After nearly a year-long battle with a rare form of pediatric cancer — Stage 4 neuroblastoma — Devon Still, defensive tackle for the Cincinnati Bengals, took to Instagram yesterday to finally share some good news on his daughter, 4-year-old Leah Still: her cancer is officially in remission.
In June of last year, while sitting in the waiting room awaiting news on his daughter, Still was told by the doctors that a cancerous growth was found in Leah’s abdomen and that she only had a 50-50 chance of survival. Since the diagnosis, Still was cut from the Bengals, and then re-signed a day later, when officials learned of his daughter’s cancer, in order for Still to be able to pay for Leah’s lofty medical bills with the health insurance provided by the NFL.
In January, Devon posted a heart-wrenching update on Instagram, where he emotionally described his feelings at hearing that his daughter was still battling the cancer.
“I wanted to hear so bad that my daughter’s cancer was gone and when I didn’t it hurt me bad. I couldn’t even bring myself to tell my family the results without breaking down.”
On Wednesday, just two months shy of a year from when his daughter’s cancer was first found, Devon was elated to share the good news with the public on his Instagram account.
“June 2, 2014 and March 25, 2015 are days I will remember for the rest of my life. As everyone probably knows, June 2nd was the day doctors walked into the waiting room to tell me my daughter had cancer. It was the most devastating day of my life. March 25th, however, is feeling like the best day of my life. Today we received news from Leah’s oncologist that her cancer, stage four neuroblastoma, is officially in REMISSION!”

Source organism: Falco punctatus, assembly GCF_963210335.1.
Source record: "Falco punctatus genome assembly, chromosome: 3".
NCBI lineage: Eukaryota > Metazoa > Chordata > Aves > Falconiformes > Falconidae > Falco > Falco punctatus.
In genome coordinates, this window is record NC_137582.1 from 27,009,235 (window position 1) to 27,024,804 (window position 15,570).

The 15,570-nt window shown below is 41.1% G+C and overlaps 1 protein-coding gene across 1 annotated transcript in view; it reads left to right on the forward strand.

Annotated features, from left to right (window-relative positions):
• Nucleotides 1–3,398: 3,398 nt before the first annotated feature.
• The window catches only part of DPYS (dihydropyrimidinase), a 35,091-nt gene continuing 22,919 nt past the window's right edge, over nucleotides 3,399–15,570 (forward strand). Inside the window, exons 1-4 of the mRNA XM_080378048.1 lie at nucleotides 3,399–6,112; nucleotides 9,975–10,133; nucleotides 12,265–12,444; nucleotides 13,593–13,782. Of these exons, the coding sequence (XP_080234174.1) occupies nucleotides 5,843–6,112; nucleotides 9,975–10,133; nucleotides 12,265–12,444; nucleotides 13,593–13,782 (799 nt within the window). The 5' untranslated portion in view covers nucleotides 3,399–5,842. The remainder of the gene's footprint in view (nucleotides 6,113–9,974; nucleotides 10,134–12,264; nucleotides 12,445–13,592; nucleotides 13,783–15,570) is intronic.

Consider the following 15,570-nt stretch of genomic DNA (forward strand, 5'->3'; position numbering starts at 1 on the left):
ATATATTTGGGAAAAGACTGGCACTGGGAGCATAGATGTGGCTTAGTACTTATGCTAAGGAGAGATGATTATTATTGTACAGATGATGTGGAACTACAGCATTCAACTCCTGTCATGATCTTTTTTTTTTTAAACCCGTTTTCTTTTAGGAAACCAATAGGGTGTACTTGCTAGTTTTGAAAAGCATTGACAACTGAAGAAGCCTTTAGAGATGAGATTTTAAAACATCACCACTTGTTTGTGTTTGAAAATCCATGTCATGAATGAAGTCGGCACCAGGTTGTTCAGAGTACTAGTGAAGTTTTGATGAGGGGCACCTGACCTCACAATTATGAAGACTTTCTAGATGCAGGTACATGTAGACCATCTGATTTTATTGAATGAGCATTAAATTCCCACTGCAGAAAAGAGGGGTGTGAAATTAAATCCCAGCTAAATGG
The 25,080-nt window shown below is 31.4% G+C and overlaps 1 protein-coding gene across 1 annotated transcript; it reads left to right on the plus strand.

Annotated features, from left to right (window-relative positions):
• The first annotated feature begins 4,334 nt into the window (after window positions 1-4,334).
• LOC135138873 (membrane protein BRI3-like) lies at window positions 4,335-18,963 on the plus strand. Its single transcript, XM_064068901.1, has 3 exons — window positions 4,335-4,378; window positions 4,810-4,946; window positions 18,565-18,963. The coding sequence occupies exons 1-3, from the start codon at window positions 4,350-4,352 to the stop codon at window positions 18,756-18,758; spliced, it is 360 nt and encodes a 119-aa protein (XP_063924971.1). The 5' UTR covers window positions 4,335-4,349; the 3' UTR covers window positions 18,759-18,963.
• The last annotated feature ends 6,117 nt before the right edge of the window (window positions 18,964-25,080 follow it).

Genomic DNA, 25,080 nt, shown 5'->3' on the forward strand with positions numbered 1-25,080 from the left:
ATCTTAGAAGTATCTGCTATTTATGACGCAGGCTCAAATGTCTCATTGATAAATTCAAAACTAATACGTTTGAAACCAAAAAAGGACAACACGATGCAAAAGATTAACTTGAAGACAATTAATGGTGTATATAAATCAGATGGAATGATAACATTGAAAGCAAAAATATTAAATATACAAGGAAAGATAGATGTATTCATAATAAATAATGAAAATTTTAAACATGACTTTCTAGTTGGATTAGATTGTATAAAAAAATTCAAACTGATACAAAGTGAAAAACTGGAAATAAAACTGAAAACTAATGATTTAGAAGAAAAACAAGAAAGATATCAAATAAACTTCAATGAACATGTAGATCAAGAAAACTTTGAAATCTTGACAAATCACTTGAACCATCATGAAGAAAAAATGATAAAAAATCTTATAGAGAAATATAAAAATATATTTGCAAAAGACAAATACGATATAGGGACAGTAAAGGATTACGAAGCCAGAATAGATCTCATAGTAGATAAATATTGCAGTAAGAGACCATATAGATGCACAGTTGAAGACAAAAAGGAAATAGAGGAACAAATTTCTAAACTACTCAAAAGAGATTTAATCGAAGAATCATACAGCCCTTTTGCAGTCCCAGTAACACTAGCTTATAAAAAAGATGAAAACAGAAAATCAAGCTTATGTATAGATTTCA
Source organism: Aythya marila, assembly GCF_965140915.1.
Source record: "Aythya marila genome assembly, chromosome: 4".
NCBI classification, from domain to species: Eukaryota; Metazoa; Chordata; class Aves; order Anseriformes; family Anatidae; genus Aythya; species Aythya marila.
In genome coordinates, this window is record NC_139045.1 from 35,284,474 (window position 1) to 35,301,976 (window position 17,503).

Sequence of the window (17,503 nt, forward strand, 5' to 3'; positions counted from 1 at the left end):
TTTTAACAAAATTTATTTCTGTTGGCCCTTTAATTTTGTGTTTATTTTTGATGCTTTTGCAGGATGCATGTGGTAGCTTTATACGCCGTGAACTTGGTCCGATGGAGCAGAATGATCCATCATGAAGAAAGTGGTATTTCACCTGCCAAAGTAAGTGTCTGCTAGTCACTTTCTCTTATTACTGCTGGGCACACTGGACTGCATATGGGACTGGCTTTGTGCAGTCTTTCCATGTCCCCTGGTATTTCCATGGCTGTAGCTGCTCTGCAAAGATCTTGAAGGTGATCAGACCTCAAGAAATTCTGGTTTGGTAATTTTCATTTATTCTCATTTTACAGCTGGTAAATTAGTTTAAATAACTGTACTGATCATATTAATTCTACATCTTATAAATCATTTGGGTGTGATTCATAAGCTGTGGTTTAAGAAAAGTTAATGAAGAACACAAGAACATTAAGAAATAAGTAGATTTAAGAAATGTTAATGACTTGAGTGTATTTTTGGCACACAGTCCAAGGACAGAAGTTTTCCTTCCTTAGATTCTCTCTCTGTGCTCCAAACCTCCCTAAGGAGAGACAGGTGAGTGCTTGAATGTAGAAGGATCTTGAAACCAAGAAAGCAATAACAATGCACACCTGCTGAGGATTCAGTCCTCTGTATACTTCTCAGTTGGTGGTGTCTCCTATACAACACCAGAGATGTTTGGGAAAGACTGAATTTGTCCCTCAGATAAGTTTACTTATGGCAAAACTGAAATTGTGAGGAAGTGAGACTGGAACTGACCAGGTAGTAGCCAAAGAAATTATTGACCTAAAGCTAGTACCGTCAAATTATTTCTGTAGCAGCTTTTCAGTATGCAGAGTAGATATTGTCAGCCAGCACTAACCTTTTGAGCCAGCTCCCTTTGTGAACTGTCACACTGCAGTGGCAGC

Along with the good news, Still also posted a picture of his daughter, strong and beautiful, with her fist out, pointing at the camera — a picture reminiscent of the original video Devon posted of he and his daughter fist bumping before her surgery in September.
“When I look at my daughter all I can do is smile and hug her. It was not easy but every day, and every treatment Leah fought like hell and kicked cancers butt! I’m so proud and blessed to call her my daughter. She has made an impact on me and on the world, at the age of four, that I can only wish to make in a lifetime.”
He continued his update with a long list of thank yous that included family, friends, hospital staff, the Bengals, his fans, and everyone who contributed to raising awareness or funds — totalling $1.25 million from the sales of his no. 75 jersey, which sold out — for the cause of pediatric cancer. He also reminded everyone that while his daughter’s cancer was officially in remission, she’s not fully out of the woods yet, but that he was certain his “little warrior” would continue to kick butt.
“Leah is not done with treatments yet. She still needs more to make sure the cancer cells do not return and to build back up her immune system and other damage from the chemo but I know my little warrior will get through it!”
[Image Credit: Instagram]